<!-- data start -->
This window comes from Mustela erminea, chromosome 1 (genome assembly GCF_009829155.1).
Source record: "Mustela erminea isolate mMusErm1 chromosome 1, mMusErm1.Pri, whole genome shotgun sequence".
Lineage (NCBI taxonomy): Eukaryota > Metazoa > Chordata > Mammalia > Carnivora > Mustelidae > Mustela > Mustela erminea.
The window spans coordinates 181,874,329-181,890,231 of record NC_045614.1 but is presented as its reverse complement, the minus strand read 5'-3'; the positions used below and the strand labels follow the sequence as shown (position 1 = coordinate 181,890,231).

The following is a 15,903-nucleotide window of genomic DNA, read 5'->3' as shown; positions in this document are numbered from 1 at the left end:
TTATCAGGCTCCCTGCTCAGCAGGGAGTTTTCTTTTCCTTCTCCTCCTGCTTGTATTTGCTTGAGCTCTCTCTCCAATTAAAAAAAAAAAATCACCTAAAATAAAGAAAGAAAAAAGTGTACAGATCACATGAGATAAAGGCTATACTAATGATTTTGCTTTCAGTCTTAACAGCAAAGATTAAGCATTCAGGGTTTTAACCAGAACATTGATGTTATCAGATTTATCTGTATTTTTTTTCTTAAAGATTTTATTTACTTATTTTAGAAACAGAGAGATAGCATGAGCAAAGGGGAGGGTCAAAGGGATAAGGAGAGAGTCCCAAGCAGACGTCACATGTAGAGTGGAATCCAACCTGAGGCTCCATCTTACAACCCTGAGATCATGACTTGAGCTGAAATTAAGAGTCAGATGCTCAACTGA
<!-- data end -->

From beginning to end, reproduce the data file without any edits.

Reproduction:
This window comes from Mustela erminea, chromosome 1 (genome assembly GCF_009829155.1).
Source record: "Mustela erminea isolate mMusErm1 chromosome 1, mMusErm1.Pri, whole genome shotgun sequence".
Lineage (NCBI taxonomy): Eukaryota > Metazoa > Chordata > Mammalia > Carnivora > Mustelidae > Mustela > Mustela erminea.
The window spans coordinates 181,874,329-181,890,231 of record NC_045614.1 but is presented as its reverse complement, the minus strand read 5'-3'; the positions used below and the strand labels follow the sequence as shown (position 1 = coordinate 181,890,231).

The following is a 15,903-nucleotide window of genomic DNA, read 5'->3' as shown; positions in this document are numbered from 1 at the left end:
TTATCAGGCTCCCTGCTCAGCAGGGAGTTTTCTTTTCCTTCTCCTCCTGCTTGTATTTGCTTGAGCTCTCTCTCCAATTAAAAAAAAAAAATCACCTAAAATAAAGAAAGAAAAAAGTGTACAGATCACATGAGATAAAGGCTATACTAATGATTTTGCTTTCAGTCTTAACAGCAAAGATTAAGCATTCAGGGTTTTAACCAGAACATTGATGTTATCAGATTTATCTGTATTTTTTTTCTTAAAGATTTTATTTACTTATTTTAGAAACAGAGAGATAGCATGAGCAAAGGGGAGGGTCAAAGGGATAAGGAGAGAGTCCCAAGCAGACGTCACATGTAGAGTGGAATCCAACCTGAGGCTCCATCTTACAACCCTGAGATCATGACTTGAGCTGAAATTAAGAGTCAGATGCTCAACTGA